Findings from the PARADIGM-HF trial have found that the investigational medicine LCZ696 (Novartis) cuts cardiovascular deaths by 20% compared to ACE inhibitor enalapril in heart failure patients with reduced ejection fraction. The trial also found reduced heart failure hospitalisations (21%) and reduced risk of all-cause mortality (16%) with LCZ696.
The results, presented by Milton Packer, co-primary investigator of the study, (University of Texas Southwestern Medical Center, Dallas, USA) at the European Society of Cardiology congress (ESC; Barcelona, Spain, 30 August – 3 September), were simultaneously published in the New England Journal of Medicine.
Packer told delegates that these results “are extraordinarily powerful and compelling; they are destined to change the management of patients with chronic heart failure for years to come.”
LCZ696, an angiotensin receptor-neprilysin inhibitor (ARNI), has already been granted Fast Track status by the United States Food and Drug Administration (FDA)-a designation which can expedite the review of new medicines intended to treat serious or life-threatening conditions. Fast Track designation also allows for rolling submission in the USA, which Novartis said it expects to complete by the end of 2014. The company said it aims to file in Europe in early 2015.
PARADIGM-HF (Prospective comparison of ARNI with angiotensin converting-enzyme inhibitors (ACEI) to determine impact on global mortality and morbidity in heart failure), the largest heart failure study ever done, randomised 8,399 patients with class II to IV heart failure and an ejection fraction of 40% or less to either LCZ696 200mg twice daily (n=4,187), or enalapril 10mg twice daily (n=4,212), in addition to recommended therapy.
“Given the survival advantage of LCZ696 over currently available drugs, once this drug becomes available, it would be difficult to understand why physicians would continue to use traditional angiotensin converting-enzyme inhibitors (ACEI) or angiotensin receptor blockers (ARB) for the treatment of heart failure,” said Packer.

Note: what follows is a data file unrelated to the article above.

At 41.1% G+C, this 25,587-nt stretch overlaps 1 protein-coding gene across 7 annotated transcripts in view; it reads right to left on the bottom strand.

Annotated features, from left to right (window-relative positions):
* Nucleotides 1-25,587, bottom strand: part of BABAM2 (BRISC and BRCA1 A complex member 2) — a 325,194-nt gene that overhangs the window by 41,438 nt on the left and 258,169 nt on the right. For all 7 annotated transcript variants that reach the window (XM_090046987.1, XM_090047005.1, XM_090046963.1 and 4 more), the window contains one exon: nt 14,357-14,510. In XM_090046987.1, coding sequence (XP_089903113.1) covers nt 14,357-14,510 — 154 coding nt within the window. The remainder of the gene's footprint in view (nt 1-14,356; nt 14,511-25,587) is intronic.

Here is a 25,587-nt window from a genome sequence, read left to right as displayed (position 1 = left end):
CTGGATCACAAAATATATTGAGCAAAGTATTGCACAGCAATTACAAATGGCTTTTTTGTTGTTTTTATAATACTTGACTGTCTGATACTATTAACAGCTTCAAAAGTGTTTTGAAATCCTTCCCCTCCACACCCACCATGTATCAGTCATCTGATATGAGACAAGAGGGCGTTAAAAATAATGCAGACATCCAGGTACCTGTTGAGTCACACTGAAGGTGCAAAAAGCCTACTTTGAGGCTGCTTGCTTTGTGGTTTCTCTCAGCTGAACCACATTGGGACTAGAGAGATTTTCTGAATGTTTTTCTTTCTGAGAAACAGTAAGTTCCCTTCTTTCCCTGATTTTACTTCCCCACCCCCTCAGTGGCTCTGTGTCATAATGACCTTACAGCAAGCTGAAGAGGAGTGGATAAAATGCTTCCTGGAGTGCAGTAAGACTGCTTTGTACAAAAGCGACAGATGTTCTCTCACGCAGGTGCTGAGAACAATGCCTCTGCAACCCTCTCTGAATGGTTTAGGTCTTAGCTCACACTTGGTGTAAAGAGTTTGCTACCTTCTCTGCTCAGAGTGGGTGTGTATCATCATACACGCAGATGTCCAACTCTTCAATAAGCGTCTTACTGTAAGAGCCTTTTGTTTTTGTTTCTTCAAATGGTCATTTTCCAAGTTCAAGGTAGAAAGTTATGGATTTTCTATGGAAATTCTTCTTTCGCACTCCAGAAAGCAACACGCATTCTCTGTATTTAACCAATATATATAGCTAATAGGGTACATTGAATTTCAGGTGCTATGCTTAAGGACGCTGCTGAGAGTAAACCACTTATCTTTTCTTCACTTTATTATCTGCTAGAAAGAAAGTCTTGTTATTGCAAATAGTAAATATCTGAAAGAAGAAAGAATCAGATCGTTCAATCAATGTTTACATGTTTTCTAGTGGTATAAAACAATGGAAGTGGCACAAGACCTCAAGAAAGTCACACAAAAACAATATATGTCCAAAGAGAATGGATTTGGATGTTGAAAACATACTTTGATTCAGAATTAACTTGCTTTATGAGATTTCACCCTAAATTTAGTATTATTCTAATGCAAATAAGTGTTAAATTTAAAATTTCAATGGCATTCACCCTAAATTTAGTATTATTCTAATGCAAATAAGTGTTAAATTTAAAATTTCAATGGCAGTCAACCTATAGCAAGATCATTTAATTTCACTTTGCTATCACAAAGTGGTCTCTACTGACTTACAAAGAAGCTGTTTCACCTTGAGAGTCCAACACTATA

“The magnitude of the advantage of LCZ696 over enalapril on cardiovascular mortality was at least as large as that of enalapril over placebo during long-term treatment,” Packer reported. “This robust finding provides strong support for using this new approach instead of ACE inhibitors or ARBs in the treatment of chronic heart failure.”
Compared to enalapril, LCZ696 reduced the risk of death from cardiovascular causes by 20% (13.3% vs 16.5%; HR 0.80; p<0.0001), and the risk of hospitalisation for heart failure by 21% (12.8% vs 15.6%; HR 0.79; p<0.0001), noted Packer. This effect was consistent across all prespecified subgroups.
Secondary outcomes were also significantly improved by LCZ696, including all-cause mortality (17.0% vs 19.8%; HR 0.84; p<0.001) and symptoms and physical limitations of heart failure measured on the Kansas City Cardiomyopathy Questionnaire (p=0.001).
Analysis of the safety data from PARADIGM-HF showed that fewer patients on LCZ696 discontinued study medication for any adverse event compared to those on enalapril (10.7% vs 12.3%, respectively, p=0.03). The LCZ696 group had more hypotension although this did not lead to greater discontinuation of therapy. The LCZ696 group had less renal impairment, hyperkalemia and cough than the enalapril group. There was no statistically significant difference in angioedema between the two groups.
Michel Komajda (Université Pierre & Marie Curie Hôpital Pitié-Salpêtrière, ICAN Institute, Paris, France), discussant of the study at ESC, questioned whether based on the results of this trial a major change will occur in the international guidelines for the management of chronic heart failure. “This trial is the first to propose a substitution rather than an add-on strategy in chronic heart failure,” he noted.